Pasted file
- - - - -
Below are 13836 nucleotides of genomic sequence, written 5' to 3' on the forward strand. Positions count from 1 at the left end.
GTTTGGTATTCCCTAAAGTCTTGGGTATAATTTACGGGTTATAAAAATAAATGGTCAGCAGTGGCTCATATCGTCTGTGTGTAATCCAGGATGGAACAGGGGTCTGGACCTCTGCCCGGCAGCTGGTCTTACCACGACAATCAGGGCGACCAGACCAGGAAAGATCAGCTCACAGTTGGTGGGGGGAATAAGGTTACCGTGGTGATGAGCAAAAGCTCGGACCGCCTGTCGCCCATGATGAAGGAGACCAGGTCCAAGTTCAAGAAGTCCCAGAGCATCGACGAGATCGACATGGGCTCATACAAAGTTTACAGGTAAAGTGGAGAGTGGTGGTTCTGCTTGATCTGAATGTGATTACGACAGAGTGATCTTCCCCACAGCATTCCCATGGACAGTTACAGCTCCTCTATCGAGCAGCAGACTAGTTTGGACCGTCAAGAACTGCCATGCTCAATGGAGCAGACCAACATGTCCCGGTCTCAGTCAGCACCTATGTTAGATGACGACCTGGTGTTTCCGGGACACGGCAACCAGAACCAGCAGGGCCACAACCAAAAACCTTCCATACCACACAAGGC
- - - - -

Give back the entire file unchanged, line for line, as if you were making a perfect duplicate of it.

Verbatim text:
Below are 13836 nucleotides of genomic sequence, written 5' to 3' on the forward strand. Positions count from 1 at the left end.
GTTTGGTATTCCCTAAAGTCTTGGGTATAATTTACGGGTTATAAAAATAAATGGTCAGCAGTGGCTCATATCGTCTGTGTGTAATCCAGGATGGAACAGGGGTCTGGACCTCTGCCCGGCAGCTGGTCTTACCACGACAATCAGGGCGACCAGACCAGGAAAGATCAGCTCACAGTTGGTGGGGGGAATAAGGTTACCGTGGTGATGAGCAAAAGCTCGGACCGCCTGTCGCCCATGATGAAGGAGACCAGGTCCAAGTTCAAGAAGTCCCAGAGCATCGACGAGATCGACATGGGCTCATACAAAGTTTACAGGTAAAGTGGAGAGTGGTGGTTCTGCTTGATCTGAATGTGATTACGACAGAGTGATCTTCCCCACAGCATTCCCATGGACAGTTACAGCTCCTCTATCGAGCAGCAGACTAGTTTGGACCGTCAAGAACTGCCATGCTCAATGGAGCAGACCAACATGTCCCGGTCTCAGTCAGCACCTATGTTAGATGACGACCTGGTGTTTCCGGGACACGGCAACCAGAACCAGCAGGGCCACAACCAAAAACCTTCCATACCACACAAGGC